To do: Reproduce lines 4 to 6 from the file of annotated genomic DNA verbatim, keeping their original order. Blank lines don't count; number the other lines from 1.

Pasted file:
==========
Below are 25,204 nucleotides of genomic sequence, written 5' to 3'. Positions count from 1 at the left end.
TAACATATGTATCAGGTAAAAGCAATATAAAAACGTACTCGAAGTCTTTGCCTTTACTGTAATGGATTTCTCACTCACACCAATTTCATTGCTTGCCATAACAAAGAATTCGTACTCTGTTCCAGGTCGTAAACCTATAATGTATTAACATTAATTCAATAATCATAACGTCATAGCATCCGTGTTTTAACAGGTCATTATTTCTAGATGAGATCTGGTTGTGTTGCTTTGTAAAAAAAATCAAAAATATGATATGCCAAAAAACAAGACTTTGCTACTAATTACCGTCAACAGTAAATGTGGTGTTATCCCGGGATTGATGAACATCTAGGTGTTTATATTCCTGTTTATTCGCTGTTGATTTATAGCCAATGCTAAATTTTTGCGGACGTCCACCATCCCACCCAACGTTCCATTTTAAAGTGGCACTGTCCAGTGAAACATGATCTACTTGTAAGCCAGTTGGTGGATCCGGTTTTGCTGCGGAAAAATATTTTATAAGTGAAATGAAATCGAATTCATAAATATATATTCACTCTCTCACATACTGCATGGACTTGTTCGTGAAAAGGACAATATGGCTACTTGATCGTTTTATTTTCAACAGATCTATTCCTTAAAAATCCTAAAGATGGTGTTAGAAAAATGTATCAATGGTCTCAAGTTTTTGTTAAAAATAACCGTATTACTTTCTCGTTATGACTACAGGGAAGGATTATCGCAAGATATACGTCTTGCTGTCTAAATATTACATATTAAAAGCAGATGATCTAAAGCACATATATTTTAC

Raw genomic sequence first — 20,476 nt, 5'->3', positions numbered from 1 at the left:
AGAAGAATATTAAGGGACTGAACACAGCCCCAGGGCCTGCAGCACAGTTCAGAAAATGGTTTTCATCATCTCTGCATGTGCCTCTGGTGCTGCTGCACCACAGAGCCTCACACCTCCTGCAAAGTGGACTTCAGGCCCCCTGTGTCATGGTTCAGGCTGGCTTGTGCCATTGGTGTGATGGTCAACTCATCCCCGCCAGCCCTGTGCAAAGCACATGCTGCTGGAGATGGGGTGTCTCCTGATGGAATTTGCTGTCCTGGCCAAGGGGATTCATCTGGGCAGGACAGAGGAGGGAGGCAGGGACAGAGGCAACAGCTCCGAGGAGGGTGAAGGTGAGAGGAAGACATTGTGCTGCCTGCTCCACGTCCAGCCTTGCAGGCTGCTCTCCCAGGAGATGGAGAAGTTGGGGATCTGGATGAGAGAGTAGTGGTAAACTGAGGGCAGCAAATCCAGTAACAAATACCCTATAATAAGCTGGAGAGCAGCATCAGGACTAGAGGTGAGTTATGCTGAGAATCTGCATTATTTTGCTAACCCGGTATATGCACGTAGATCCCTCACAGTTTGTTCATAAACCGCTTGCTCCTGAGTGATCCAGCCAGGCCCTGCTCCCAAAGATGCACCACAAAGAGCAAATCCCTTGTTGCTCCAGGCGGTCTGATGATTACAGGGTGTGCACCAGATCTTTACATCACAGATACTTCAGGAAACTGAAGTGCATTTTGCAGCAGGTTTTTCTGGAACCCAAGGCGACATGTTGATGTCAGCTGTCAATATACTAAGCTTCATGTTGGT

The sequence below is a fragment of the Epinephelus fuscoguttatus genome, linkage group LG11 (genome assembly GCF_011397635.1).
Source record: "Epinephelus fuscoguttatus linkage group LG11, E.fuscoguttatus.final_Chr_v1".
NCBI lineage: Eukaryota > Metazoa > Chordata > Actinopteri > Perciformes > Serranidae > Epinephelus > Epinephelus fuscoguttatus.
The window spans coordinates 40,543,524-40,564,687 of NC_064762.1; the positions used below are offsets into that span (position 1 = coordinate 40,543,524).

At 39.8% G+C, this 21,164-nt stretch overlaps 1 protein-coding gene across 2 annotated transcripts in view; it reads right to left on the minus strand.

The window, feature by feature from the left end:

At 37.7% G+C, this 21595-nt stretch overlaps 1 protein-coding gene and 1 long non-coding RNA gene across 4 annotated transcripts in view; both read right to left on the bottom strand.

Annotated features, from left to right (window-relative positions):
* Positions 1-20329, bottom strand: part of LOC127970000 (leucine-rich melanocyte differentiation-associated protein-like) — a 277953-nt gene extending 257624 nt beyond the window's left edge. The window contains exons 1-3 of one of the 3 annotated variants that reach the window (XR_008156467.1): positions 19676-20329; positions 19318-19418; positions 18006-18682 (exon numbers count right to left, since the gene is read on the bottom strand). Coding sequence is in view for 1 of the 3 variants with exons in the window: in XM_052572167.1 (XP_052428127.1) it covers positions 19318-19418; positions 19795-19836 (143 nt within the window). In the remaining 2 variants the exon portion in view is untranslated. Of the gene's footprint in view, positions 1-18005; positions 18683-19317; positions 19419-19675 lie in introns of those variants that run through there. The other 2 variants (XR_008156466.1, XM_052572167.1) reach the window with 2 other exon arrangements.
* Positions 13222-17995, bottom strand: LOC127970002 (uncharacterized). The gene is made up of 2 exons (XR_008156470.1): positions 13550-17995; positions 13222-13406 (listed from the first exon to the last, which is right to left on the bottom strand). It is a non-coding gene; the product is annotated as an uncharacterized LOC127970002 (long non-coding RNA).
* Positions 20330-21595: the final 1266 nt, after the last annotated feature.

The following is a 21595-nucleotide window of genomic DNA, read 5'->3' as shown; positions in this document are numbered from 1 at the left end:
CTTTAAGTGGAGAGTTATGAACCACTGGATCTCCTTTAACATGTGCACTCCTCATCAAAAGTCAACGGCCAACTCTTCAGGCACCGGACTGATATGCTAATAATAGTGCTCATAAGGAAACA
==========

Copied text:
AGAAGAATATTAAGGGACTGAACACAGCCCCAGGGCCTGCAGCACAGTTCAGAAAATGGTTTTCATCATCTCTGCATGTGCCTCTGGTGCTGCTGCACCACAGAGCCTCACACCTCCTGCAAAGTGGACTTCAGGCCCCCTGTGTCATGGTTCAGGCTGGCTTGTGCCATTGGTGTGATGGTCAACTCATCCCCGCCAGCCCTGTGCAAAGCACATGCTGCTGGAGATGGGGTGTCTCCTGATGGAATTTGCTGTCCTGGCCAAGGGGATTCATCTGGGCAGGACAGAGGAGGGAGGCAGGGACAGAGGCAACAGCTCCGAGGAGGGTGAAGGTGAGAGGAAGACATTGTGCTGCCTGCTCCACGTCCAGCCTTGCAGGCTGCTCTCCCAGGAGATGGAGAAGTTGGGGATCTGGATGAGAGAGTAGTGGTAAACTGAGGGCAGCAAATCCAGTAACAAATACCCTATAATAAGCTGGAGAGCAGCATCAGGACTAGAGGTGAGTTATGCTGAGAATCTGCATTATTTTGCTAACCCGGTATATGCACGTAGATCCCTCACAGTTTGTTCATAAACCGCTTGCTCCTGAGTGATCCAGCCAGGCCCTGCTCCCAAAGATGCACCACAAAGAGCAAATCCCTTGTTGCTCCAGGCGGTCTGATGATTACAGGGTGTGCACCAGATCTTTACATCACAGATACTTCAGGAAACTGAAGTGCATTTTGCAGCAGGTTTTTCTGGAACCCAAGGCGACATGTTGATGTCAGCTGTCAATATACTAAGCTTCATGTTGGT

The sequence below is a fragment of the Epinephelus fuscoguttatus genome, linkage group LG11 (genome assembly GCF_011397635.1).
Source record: "Epinephelus fuscoguttatus linkage group LG11, E.fuscoguttatus.final_Chr_v1".